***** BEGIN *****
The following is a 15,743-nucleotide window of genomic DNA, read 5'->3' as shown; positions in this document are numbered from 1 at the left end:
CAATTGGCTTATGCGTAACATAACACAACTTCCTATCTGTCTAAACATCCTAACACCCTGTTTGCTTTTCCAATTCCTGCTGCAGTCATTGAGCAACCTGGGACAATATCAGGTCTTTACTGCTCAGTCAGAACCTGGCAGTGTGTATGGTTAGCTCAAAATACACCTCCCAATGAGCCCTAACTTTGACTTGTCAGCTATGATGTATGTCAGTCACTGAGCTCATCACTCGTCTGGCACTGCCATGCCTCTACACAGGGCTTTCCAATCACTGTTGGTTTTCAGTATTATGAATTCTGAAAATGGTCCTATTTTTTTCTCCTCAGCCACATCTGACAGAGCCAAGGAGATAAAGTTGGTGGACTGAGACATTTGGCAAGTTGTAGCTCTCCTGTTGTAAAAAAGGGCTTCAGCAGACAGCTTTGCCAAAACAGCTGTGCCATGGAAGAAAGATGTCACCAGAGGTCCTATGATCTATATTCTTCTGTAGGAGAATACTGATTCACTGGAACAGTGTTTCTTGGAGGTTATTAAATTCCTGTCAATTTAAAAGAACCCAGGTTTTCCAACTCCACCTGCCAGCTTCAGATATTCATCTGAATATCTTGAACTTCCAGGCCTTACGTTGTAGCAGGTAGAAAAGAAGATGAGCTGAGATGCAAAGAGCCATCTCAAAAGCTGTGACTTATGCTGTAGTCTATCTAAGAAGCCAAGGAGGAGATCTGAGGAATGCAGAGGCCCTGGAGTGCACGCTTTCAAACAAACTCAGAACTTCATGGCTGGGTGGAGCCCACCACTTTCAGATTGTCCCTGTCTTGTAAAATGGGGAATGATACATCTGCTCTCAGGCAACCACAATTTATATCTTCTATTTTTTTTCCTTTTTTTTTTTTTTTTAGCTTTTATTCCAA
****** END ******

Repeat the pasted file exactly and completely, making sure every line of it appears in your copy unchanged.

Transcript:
The following is a 15,743-nucleotide window of genomic DNA, read 5'->3' as shown; positions in this document are numbered from 1 at the left end:
CAATTGGCTTATGCGTAACATAACACAACTTCCTATCTGTCTAAACATCCTAACACCCTGTTTGCTTTTCCAATTCCTGCTGCAGTCATTGAGCAACCTGGGACAATATCAGGTCTTTACTGCTCAGTCAGAACCTGGCAGTGTGTATGGTTAGCTCAAAATACACCTCCCAATGAGCCCTAACTTTGACTTGTCAGCTATGATGTATGTCAGTCACTGAGCTCATCACTCGTCTGGCACTGCCATGCCTCTACACAGGGCTTTCCAATCACTGTTGGTTTTCAGTATTATGAATTCTGAAAATGGTCCTATTTTTTTCTCCTCAGCCACATCTGACAGAGCCAAGGAGATAAAGTTGGTGGACTGAGACATTTGGCAAGTTGTAGCTCTCCTGTTGTAAAAAAGGGCTTCAGCAGACAGCTTTGCCAAAACAGCTGTGCCATGGAAGAAAGATGTCACCAGAGGTCCTATGATCTATATTCTTCTGTAGGAGAATACTGATTCACTGGAACAGTGTTTCTTGGAGGTTATTAAATTCCTGTCAATTTAAAAGAACCCAGGTTTTCCAACTCCACCTGCCAGCTTCAGATATTCATCTGAATATCTTGAACTTCCAGGCCTTACGTTGTAGCAGGTAGAAAAGAAGATGAGCTGAGATGCAAAGAGCCATCTCAAAAGCTGTGACTTATGCTGTAGTCTATCTAAGAAGCCAAGGAGGAGATCTGAGGAATGCAGAGGCCCTGGAGTGCACGCTTTCAAACAAACTCAGAACTTCATGGCTGGGTGGAGCCCACCACTTTCAGATTGTCCCTGTCTTGTAAAATGGGGAATGATACATCTGCTCTCAGGCAACCACAATTTATATCTTCTATTTTTTTTCCTTTTTTTTTTTTTTTTAGCTTTTATTCCAA